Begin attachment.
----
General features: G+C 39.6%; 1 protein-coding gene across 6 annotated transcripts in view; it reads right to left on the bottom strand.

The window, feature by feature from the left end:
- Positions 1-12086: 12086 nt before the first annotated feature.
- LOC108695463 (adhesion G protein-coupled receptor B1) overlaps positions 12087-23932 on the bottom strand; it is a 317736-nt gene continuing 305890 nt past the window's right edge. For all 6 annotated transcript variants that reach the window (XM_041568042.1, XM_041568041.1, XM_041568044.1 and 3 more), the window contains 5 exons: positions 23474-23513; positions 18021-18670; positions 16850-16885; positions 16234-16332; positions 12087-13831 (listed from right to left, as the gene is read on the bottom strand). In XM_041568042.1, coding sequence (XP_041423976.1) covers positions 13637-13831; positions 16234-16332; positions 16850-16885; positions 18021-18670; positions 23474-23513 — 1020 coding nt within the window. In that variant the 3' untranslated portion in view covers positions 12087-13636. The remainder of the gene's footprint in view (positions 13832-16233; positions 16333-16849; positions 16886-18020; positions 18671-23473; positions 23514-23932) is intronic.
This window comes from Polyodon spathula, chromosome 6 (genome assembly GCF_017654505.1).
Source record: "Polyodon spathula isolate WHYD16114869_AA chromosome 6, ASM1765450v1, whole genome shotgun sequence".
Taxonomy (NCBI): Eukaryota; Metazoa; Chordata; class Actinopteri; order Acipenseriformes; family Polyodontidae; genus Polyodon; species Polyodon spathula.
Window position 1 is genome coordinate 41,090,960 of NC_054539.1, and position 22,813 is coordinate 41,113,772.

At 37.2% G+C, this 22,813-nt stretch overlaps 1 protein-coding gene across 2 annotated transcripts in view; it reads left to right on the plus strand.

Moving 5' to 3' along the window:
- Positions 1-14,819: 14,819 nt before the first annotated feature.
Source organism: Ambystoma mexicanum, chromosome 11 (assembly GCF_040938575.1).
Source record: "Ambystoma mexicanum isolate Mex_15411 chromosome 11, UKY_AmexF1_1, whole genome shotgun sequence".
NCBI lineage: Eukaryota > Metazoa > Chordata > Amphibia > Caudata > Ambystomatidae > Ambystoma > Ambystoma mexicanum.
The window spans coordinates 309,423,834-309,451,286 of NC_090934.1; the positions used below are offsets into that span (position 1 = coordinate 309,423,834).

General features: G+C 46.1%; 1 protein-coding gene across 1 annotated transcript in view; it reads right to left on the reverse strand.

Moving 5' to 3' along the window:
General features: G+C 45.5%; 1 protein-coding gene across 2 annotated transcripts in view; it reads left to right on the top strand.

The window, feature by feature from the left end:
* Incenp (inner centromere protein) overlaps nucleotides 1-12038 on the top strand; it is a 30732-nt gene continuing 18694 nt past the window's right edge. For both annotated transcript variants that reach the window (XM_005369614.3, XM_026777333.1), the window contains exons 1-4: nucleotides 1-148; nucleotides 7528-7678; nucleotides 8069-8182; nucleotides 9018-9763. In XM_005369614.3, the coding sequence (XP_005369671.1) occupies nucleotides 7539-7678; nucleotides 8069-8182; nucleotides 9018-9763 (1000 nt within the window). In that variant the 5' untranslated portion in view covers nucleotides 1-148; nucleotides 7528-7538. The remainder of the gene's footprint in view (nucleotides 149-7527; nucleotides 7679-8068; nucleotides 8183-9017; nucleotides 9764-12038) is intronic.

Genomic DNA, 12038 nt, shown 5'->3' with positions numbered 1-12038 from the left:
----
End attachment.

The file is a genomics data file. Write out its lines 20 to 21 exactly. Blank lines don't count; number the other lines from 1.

* Incenp (inner centromere protein) overlaps nucleotides 1-12038 on the top strand; it is a 30732-nt gene continuing 18694 nt past the window's right edge. For both annotated transcript variants that reach the window (XM_005369614.3, XM_026777333.1), the window contains exons 1-4: nucleotides 1-148; nucleotides 7528-7678; nucleotides 8069-8182; nucleotides 9018-9763. In XM_005369614.3, the coding sequence (XP_005369671.1) occupies nucleotides 7539-7678; nucleotides 8069-8182; nucleotides 9018-9763 (1000 nt within the window). In that variant the 5' untranslated portion in view covers nucleotides 1-148; nucleotides 7528-7538. The remainder of the gene's footprint in view (nucleotides 149-7527; nucleotides 7679-8068; nucleotides 8183-9017; nucleotides 9764-12038) is intronic.

Genomic DNA, 12038 nt, shown 5'->3' with positions numbered 1-12038 from the left: